Not in this house, they don’t. I can’t be arsed to buy any product advertised on the box which has been dubbed into English. I use a supermarket own brand which is cheaper and probably made by Calgon anyway. Or rather I used to.
The water in East Anglia is notoriously hard. Ever since we moved to the back of beyond I’ve been suffering from slight contact dermatitis, and the mineral-rich water hereabouts was the possible cause. I say slight because it comes and goes and is more of a minor itchy irritant than a major malady. It’s the only downside to village life.
So we got ourselves a water softening wonder box. It sits comfortably next to the boiler and now delivers the silkiest of waters, so no more clogged pipes, furry kettles or lumpy limescale on tiles, taps and toilets. Bath time is now big bubble time. But has it cured my itch? Err, no. Maybe it’s the gardening.
When we first moved into the micro-loft we tarted up the bathroom and fitted a fancy new shower screen. But East Anglian water is so hard it almost hurts – calcifying kettles quicker than Medusa’s stare – and I soon tired of the elbow grease needed to keep the fancy shower screen fancy. So we replaced it with an easy-wash shower curtain in electric blue. Sorted.
But what to do with the fancy shower screen? There’s not a lot of storage in the micro-loft (the clue’s in the micro) so we decided to ask the Council to take it away. In the meantime, we just slid it under our bed and forgot all about it.
Twelve months on and we returned to the micro-loft one afternoon to find the entire bedroom floor covered in glass fragments. It didn’t compute at first. You know, those times when you just can’t believe your eyes? Then the penny dropped – the fancy shower screen. It had exploded – everywhere. The biggest bang our bed had experienced in years. And the effect was almost artistic – the kind of thing that wins the Turner Prize.
It took hours to sweep up and I put my back out in the process.
The moral of this explosive story? Simple. Don’t store a fancy shower screen under your bed.
In their utilitarian wisdom, the local water company decided to replace our meter. Apparently, the old device was knackered and belonged in the Science Museum (along with what’s left of British manufacturing). A couple of big lads turned up in fetching hi viz vests and butch safety helmets (it takes a real man to carry off yellow with style). After a bit of bump and grind, the meter was replaced in a thrice. Off they trotted, job done. I decided to make a cuppa and went to the tap to fill the kettle. Up went the lever, down came the trickle. I’ve commented on our lacklustre sprinkle before but this was beyond ridiculous – more no-flow than low-flow. A quick bell to Anglian Water and, following a brief conversation about the whereabouts of my stop-cock (no idea), an emergency plumber was dispatched to my rescue. Oh God, I thought. It’ll be days of whore’s wipes, takeaways and pre-programmed poos before my stop-cock gets a good seeing to. But, no. A hour later, a handsome chappy in cargo pants turned up with wrench it hand. “Where’s your stop-cock?” he asked. “No idea,” I replied. He searched high and low and discovered the mechanism lurking behind the washing machine. As he knelt down to inspect my crevice, he flashed his own little crack. It was crowned with a tiny tuft of wispy hair. I stifled a wolf-whistle. A firm twist of the wrist and whoosh, the source of life gushed forth. Most satisfying. So, we now have sufficient water pressure to run a small hydro-electric dam. It never rains but it pours.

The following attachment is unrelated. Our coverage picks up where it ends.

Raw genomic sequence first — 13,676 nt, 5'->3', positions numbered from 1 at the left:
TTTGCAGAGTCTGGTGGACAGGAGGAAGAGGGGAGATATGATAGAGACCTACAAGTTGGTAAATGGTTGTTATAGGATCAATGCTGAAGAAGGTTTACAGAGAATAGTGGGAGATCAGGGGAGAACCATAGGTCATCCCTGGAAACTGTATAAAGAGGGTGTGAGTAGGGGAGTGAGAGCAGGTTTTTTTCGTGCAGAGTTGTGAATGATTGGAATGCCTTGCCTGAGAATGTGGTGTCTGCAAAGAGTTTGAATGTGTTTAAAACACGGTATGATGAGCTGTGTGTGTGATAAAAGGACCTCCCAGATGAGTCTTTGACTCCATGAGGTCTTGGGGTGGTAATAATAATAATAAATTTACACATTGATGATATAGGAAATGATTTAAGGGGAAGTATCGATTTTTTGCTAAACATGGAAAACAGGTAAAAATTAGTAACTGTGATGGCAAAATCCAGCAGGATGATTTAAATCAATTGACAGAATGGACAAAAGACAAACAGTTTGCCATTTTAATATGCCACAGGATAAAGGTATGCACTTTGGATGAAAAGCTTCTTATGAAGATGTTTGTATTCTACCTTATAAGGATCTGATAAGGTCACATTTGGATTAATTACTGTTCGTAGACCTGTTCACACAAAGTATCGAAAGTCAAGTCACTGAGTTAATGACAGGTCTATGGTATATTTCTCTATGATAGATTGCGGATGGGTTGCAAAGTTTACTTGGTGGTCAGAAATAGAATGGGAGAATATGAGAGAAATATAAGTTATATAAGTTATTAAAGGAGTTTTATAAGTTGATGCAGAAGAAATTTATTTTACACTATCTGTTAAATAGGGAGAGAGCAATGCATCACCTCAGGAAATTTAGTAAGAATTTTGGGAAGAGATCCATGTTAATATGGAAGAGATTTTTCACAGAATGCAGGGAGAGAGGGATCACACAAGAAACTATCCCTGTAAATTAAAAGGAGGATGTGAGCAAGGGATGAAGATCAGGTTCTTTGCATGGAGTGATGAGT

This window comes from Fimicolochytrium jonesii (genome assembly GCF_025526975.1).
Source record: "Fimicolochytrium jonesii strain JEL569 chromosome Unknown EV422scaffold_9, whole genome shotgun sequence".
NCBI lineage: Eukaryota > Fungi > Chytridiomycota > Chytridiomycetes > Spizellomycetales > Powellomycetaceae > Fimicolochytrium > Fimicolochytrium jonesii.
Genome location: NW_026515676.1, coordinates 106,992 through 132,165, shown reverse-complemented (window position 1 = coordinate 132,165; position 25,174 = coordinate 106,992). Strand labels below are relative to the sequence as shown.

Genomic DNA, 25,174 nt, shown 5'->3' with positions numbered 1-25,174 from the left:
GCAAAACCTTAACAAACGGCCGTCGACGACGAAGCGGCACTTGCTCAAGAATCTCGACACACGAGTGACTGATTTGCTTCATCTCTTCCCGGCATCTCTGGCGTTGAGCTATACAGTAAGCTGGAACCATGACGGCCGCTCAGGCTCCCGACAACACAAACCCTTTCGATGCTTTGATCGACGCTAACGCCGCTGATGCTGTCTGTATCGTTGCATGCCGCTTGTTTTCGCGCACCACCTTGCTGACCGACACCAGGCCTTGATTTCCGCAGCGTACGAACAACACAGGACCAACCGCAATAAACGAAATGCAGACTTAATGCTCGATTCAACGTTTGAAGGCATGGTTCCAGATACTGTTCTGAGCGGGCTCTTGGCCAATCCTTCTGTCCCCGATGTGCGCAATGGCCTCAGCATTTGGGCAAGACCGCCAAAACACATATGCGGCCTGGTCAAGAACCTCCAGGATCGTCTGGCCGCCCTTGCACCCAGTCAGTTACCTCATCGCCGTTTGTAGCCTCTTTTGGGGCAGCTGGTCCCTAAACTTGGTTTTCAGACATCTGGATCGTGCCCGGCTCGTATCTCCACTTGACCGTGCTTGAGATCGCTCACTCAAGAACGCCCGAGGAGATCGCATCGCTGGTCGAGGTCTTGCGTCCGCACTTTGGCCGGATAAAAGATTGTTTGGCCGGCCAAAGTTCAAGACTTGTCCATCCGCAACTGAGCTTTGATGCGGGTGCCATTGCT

Talking of flashing cracks, there’s a website dedicated to the glory of builder’s bums. I have no words.
What is it with British plumbing? I’ve never lived anywhere in Blighty with good enough water pressure to provide a decent douche. Don’t you just loathe a limp spray? Norwich is no different. Okay, the house is 370 years but that’s no excuse in this day and age. I’m old too, but my own water works do a decent enough job. My little winkle sprinkles with much more umph. I’m feeling nostalgic for our fireman’s hose of a spray in Bodrum. It was strong enough to pin an unsuspecting nude to the tiles. Mind you, that was only when the water was actually on. For the dry shifts, we kept a bucket by the basin for a quick whore’s wipe. My one consolation is that, come the mould season, we won’t have viral spores breeding across the bathroom ceiling like a medieval plague.
Our wimpy water works also extended to the porcelain. The lacklustre flush was barely enough to deal with even the most modest log. Emergency assistance was delivered by engineer Maurice who parachuted in from the Smoke for the weekend. His talented hands fiddled with my ballcock and, hey presto, Niagara Falls. His labours were rewarded with a large glass of white, followed by several more (but that’s another story).
I’ve interrupt the book tour for a heavy weather warning. After a gloriously long Autumn, winter violently thundered ashore – all crash, bang and wallop. We rushed to get old towels strategicaly placed around the house like thin sandbags to stem the impending flood. We’ve learned our lesson the hard way. Once again the street light next to the house blew up like a Roman candle with sparks flying hither and thither. Thankfully, the house lights stayed on but it was touch and go for a while. Light bulbs flickered like a slow strobe until the storm blew over. We lit candles and unplugged the fancy electricals as a precaution. This was on the same day that the water pressure dropped to a trickle. No bracing showers for us. Just a whore’s wipe.